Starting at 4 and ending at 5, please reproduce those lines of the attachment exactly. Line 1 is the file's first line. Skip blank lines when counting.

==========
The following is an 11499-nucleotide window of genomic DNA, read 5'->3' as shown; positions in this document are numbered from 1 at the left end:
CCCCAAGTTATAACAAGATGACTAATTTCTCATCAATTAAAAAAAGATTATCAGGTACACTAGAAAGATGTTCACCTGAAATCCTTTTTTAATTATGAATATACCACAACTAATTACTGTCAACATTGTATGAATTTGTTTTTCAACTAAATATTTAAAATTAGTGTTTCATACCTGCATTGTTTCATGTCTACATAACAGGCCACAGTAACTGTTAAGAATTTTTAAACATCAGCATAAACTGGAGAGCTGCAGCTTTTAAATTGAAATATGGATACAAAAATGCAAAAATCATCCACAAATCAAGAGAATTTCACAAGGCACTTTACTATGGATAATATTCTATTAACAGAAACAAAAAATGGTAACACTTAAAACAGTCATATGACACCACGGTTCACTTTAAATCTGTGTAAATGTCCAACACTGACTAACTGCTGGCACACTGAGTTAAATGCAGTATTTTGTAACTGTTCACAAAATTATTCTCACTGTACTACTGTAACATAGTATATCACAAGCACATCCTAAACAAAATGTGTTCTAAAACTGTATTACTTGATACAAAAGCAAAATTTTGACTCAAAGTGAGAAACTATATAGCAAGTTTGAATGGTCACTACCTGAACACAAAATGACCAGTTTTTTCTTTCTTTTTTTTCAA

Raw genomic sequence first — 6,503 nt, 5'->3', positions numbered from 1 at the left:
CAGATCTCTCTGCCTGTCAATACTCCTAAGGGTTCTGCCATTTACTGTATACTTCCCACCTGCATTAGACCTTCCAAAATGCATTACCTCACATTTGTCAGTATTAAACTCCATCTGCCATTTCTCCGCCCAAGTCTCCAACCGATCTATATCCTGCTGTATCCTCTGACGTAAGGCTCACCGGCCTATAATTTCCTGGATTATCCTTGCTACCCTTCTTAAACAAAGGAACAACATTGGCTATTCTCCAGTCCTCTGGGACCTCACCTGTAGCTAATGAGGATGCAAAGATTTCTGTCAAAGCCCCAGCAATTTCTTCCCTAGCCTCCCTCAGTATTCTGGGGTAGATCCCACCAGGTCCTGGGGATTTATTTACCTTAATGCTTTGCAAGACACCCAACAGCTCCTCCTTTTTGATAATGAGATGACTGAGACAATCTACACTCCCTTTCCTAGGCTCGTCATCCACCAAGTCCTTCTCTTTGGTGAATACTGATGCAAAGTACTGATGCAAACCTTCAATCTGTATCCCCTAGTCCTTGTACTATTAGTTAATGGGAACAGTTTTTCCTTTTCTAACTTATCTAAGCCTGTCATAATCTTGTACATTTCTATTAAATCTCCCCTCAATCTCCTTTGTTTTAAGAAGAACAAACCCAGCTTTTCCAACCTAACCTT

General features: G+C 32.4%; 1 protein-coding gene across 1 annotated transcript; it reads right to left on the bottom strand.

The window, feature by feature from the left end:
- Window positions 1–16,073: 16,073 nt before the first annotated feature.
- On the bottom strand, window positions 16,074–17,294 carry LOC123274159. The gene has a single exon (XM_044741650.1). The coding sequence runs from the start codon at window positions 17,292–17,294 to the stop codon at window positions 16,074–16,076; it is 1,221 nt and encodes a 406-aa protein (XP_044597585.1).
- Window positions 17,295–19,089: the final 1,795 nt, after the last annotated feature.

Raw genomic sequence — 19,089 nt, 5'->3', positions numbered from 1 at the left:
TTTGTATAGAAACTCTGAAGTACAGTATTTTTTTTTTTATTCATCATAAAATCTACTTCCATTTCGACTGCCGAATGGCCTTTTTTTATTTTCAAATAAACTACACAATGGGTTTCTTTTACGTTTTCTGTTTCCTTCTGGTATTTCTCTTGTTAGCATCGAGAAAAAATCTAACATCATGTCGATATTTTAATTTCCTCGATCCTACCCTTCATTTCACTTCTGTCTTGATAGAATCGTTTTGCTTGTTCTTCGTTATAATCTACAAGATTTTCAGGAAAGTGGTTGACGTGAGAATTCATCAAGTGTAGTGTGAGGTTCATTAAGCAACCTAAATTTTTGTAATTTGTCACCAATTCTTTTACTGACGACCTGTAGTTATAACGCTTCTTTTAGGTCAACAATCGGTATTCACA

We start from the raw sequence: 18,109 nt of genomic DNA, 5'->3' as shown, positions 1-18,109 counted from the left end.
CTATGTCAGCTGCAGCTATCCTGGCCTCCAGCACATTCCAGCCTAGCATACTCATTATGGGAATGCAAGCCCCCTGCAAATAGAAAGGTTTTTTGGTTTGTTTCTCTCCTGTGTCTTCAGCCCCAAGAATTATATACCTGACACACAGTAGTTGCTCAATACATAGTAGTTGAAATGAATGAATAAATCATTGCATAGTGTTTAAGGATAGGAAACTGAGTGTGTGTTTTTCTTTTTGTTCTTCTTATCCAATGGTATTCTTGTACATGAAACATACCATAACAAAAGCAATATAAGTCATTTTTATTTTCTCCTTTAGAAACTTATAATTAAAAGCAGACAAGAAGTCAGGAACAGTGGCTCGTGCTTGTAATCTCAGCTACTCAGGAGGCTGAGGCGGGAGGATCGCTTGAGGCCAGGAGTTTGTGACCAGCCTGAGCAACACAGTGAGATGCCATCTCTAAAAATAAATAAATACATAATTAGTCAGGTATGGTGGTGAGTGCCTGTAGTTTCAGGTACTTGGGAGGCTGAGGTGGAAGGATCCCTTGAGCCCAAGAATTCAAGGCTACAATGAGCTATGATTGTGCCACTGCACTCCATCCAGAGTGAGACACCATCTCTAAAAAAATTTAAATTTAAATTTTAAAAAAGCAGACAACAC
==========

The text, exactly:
CAGATCTCTCTGCCTGTCAATACTCCTAAGGGTTCTGCCATTTACTGTATACTTCCCACCTGCATTAGACCTTCCAAAATGCATTACCTCACATTTGTCAGTATTAAACTCCATCTGCCATTTCTCCGCCCAAGTCTCCAACCGATCTATATCCTGCTGTATCCTCTGACGTAAGGCTCACCGGCCTATAATTTCCTGGATTATCCTTGCTACCCTTCTTAAACAAAGGAACAACATTGGCTATTCTCCAGTCCTCTGGGACCTCACCTGTAGCTAATGAGGATGCAAAGATTTCTGTCAAAGCCCCAGCAATTTCTTCCCTAGCCTCCCTCAGTATTCTGGGGTAGATCCCACCAGGTCCTGGGGATTTATTTACCTTAATGCTTTGCAAGACACCCAACAGCTCCTCCTTTTTGATAATGAGATGACTGAGACAATCTACACTCCCTTTCCTAGGCTCGTCATCCACCAAGTCCTTCTCTTTGGTGAATACTGATGCAAAGTACTGATGCAAACCTTCAATCTGTATCCCCTAGTCCTTGTACTATTAGTTAATGGGAACAGTTTTTCCTTTTCTAACTTATCTAAGCCTGTCATAATCTTGTACATTTCTATTAAATCTCCCCTCAATCTCCTTTGTTTTAAGAAGAACAAACCCAGCTTTTCCAACCTAACCTT

General features: G+C 32.4%; 1 protein-coding gene across 1 annotated transcript; it reads right to left on the bottom strand.